Plenty of other Vermont artists are represented here, as well. These include a multitude of small-scale works by Winooski artist Leslie Fry, abstract paintings by former Burlington resident Gerrit Gollner and photographs by the late Vermont artist Wes Disney — who bequeathed his works to Cohen upon his death in 2000.
The majority of these are small to midsize works, meaning there's plenty of empty wall space left over, particularly in the living room. It is uncrowded, and a subdued palette helps each piece stand out.
Though the breadth and diversity of Cohen's personal collection might sound intimidating, her home is warm and welcoming. Cohen gracefully balances local and global, historic and contemporary. Asked to describe her decorating style, she said, without missing a beat, "definitely eclectic."
Kory Rogers lives in one of Vermont’s most coveted locations. That is, it would be coveted if more people knew it existed. Three years ago, he moved into an apartment built onto Electra Havemeyer Webb and James Watson Webb’s 40-room Brick House, located on the property of Shelburne Farms. It’s hard not to gasp when passing through the tree-lined driveway or rounding the bend behind the house to see the broad vista of Lake Champlain and the Adirondacks.
Rogers’ partner, Jonathan Mikulak, a graphic designer, moved into the apartment in June. The décor, Rogers joked, “is the culmination of our relationship … I like the details, [and] he does the broad strokes.” Between the two of them, they certainly appear to know what they’re doing with regard to interior design.
Rogers describes their collective style as “a fusion of classical and Asian-inspired” influences. Much of the Stickley Chippendale furniture throughout the house, he said, “Jonathan has had since he was 18.” A calculated palette of taupe, gray-blue and silver defines the living room, complemented by dark metalwork accent pieces, blue-and-white Chinese ceramics and an antique Japanese screen.
“I sneak things into this room,” Rogers said with a chuckle, indicating a silver tarantula broach atop the coffee table. It does not seem out of place. Other pieces from Rogers’ personal collection are kept in what he calls his “cabinet of curiosities,” the display portion of a secretary desk and shelf. Included among these treasures is a 19th-century album of dried seaweed, bound between two polished shells. In the bathroom are spectacular 1960s-era, 3D anatomical models of human skin, a torso and an eyeball, the last of which is bigger than a grapefruit.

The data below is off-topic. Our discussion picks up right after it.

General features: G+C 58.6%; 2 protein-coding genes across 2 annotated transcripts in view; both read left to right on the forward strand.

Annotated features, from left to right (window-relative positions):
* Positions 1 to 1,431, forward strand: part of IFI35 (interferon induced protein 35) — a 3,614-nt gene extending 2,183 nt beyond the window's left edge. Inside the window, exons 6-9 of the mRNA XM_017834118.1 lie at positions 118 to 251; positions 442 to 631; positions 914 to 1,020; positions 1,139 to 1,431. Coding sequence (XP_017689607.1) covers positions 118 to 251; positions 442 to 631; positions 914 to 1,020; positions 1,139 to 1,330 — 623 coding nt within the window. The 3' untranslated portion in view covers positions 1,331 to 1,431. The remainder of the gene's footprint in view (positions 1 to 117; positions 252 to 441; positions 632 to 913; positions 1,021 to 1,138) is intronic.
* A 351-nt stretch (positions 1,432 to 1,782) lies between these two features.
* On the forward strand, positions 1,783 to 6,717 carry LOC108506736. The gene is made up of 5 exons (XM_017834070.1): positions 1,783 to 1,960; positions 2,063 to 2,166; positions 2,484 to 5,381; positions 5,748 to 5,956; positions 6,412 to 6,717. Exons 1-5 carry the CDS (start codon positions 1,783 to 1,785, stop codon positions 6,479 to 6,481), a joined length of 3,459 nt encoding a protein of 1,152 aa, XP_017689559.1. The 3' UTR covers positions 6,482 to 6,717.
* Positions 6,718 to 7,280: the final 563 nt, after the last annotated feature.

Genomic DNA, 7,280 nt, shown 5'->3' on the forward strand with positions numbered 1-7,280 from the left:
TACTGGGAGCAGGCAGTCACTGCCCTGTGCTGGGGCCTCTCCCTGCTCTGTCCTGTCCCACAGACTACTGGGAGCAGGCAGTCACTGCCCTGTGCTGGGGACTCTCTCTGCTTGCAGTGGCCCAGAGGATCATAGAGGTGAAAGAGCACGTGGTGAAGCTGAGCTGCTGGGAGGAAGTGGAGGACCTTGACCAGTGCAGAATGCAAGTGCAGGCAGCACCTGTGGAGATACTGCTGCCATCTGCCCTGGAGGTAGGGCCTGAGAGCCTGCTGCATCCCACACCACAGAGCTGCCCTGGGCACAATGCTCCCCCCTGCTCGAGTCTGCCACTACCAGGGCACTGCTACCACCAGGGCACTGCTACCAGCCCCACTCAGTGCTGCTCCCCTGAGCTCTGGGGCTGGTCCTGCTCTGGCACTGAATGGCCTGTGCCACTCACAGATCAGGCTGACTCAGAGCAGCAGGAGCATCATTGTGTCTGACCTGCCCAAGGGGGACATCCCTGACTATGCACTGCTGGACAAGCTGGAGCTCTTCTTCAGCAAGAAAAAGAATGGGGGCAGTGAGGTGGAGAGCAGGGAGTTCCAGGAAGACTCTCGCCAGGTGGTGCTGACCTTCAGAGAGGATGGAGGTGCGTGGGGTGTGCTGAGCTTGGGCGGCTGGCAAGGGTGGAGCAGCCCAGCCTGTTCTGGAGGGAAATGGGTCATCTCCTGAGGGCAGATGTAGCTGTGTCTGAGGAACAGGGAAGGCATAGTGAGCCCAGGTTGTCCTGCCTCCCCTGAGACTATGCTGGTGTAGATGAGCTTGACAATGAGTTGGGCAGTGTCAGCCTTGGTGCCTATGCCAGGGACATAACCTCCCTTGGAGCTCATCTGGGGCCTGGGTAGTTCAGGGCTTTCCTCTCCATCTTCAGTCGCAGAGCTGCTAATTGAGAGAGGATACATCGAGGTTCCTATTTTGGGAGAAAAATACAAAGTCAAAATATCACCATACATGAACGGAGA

“You have to live with the idiosyncrasies of the house,” Rogers said. These include the living room’s open niches. The pair opted to paint these black to set off a pair of hand-carved marble Greek architectural models, found at Burlington’s Barge Canal Market.
The dining room was part of the original Brick House, built with wood sourced by the Webbs’ hired carpenters from other early New England houses. Small carved starbursts and wallpapered corner shelves are just some of the special traces of the homes’ histories. Through this room is the master bedroom, located just on the other side of the Brick House’s Mulberry Hall, named for its warm, plummy color.
Rogers modestly refrains from giving himself credit as a decorator: “Jonathan came in and brought a touch of class — he brought all the class,” he said. But their tag-team approach in this historic home appears to be a fruitful collaboration.
The original print version of this article was headlined "Home Show"